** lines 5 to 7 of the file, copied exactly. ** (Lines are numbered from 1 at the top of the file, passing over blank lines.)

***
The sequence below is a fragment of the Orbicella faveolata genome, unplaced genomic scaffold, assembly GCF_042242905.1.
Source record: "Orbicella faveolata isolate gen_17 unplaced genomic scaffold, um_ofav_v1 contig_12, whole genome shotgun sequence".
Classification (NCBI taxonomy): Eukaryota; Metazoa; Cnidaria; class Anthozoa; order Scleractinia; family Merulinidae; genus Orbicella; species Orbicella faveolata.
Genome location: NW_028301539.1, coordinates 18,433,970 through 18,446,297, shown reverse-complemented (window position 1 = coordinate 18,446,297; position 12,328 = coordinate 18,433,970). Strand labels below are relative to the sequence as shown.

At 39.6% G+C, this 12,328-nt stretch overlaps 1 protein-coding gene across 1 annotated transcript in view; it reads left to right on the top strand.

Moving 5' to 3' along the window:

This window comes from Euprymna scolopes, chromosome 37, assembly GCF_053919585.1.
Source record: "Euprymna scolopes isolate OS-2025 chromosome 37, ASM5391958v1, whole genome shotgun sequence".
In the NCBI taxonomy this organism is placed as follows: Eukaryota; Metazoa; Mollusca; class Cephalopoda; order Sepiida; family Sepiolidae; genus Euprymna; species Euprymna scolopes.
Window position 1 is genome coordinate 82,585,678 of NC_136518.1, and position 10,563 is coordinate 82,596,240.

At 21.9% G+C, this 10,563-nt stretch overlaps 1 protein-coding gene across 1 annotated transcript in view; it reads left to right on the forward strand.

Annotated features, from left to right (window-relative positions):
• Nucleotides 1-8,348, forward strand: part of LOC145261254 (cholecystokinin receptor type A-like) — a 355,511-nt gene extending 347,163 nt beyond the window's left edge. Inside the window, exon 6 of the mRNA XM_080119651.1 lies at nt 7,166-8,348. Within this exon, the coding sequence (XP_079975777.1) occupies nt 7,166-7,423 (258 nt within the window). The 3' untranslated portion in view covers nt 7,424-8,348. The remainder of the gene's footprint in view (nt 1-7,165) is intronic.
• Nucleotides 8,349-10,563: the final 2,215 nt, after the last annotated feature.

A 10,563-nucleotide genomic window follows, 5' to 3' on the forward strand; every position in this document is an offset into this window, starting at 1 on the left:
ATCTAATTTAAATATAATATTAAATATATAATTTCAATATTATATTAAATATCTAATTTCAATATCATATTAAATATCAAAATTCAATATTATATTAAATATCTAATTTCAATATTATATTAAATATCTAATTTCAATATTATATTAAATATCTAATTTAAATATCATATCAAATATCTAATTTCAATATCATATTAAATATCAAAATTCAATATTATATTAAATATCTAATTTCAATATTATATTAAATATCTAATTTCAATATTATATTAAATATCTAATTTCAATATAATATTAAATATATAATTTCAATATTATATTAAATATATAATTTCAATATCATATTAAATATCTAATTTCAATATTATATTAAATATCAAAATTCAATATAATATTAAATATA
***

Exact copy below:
At 39.6% G+C, this 12,328-nt stretch overlaps 1 protein-coding gene across 1 annotated transcript in view; it reads left to right on the top strand.

Moving 5' to 3' along the window:

This window comes from Euprymna scolopes, chromosome 37, assembly GCF_053919585.1.